Walter E. Williams

According to the 1995 Annual Report of the Federal Reserve Bank of Dallas, only 5 percent of those in the bottom 20 percent category of income earners in 1975 were still there in 1991. What happened to them? A majority made it to the top 60 percent of the income distribution -- middle class or better -- over that 16-year span. Almost 29 percent of them rose to the top 20 percent.

The evidence suggests that low income is largely a transitory experience for those willing to work. There's no mystery to it: As a function of age, people get wiser and gain more experience. That means it's not very intelligent to think one can make meaningful statements about poverty simply by measuring income at a particular point in time. By the way, people are also mobile downward, as suggested by the joke that the easiest way to become a Texas millionaire is to start out as a Texas billionaire.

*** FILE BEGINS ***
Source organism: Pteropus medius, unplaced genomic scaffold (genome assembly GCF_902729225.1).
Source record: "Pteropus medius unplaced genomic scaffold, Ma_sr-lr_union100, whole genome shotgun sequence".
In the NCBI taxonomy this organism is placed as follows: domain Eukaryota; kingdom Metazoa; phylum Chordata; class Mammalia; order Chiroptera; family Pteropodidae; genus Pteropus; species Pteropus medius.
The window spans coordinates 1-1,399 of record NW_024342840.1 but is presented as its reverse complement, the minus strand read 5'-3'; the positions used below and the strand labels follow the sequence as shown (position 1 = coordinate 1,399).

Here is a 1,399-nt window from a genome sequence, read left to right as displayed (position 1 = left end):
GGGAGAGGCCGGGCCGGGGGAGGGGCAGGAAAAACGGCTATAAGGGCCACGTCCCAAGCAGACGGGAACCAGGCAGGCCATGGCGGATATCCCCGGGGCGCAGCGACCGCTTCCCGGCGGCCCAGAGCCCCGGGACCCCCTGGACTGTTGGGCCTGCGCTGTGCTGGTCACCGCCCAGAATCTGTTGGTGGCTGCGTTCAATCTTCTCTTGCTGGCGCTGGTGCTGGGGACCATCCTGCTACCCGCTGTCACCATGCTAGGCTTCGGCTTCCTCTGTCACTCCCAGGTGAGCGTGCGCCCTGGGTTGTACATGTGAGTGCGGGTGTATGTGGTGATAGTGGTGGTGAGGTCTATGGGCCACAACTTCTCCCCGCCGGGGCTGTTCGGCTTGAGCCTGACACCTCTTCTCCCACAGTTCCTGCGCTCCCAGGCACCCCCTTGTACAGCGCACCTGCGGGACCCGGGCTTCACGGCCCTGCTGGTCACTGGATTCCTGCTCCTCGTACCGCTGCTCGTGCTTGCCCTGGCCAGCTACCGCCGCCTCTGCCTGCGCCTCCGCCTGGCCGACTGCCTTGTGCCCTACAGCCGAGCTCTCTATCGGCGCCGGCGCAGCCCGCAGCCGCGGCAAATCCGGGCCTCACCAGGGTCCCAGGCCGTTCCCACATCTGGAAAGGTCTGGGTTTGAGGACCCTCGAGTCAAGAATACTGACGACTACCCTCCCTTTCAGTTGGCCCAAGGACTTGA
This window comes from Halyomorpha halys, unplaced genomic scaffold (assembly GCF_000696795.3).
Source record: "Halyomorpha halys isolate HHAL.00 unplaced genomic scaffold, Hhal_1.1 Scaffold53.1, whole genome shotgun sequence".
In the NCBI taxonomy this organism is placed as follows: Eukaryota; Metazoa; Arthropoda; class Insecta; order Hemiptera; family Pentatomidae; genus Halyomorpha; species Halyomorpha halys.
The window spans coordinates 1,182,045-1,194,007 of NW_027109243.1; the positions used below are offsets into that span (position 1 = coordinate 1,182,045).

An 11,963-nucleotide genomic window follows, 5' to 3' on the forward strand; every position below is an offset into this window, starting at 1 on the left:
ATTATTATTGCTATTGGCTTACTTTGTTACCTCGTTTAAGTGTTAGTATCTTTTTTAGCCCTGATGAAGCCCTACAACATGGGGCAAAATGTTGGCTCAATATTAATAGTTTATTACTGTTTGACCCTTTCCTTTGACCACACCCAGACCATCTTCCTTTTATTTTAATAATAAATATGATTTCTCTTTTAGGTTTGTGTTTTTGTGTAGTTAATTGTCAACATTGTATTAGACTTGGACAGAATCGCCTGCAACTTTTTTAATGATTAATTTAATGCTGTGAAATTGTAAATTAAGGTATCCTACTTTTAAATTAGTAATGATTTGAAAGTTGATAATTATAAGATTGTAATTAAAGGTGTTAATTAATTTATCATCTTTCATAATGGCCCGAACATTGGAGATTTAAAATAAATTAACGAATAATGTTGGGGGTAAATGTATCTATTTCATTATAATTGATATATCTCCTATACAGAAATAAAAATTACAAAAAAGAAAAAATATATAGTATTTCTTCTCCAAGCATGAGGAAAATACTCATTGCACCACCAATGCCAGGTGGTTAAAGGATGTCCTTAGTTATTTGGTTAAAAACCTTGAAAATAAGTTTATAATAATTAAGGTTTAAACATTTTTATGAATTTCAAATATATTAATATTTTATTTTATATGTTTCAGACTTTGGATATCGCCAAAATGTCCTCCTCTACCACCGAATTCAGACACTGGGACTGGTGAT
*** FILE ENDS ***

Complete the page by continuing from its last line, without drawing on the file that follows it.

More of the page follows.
Here's Williams' roadmap out of poverty: Complete high school; get a job, any kind of a job; get married before having children; and be a law-abiding citizen. Among both black and white Americans so described, the poverty rate is in the single digits.


Walter E. Williams

Dr. Williams serves on the faculty of George Mason University as John M. Olin Distinguished Professor of Economics and is the author of 'Race and Economics: How Much Can Be Blamed on Discrimination?' and 'Up from the Projects: An Autobiography.'
 
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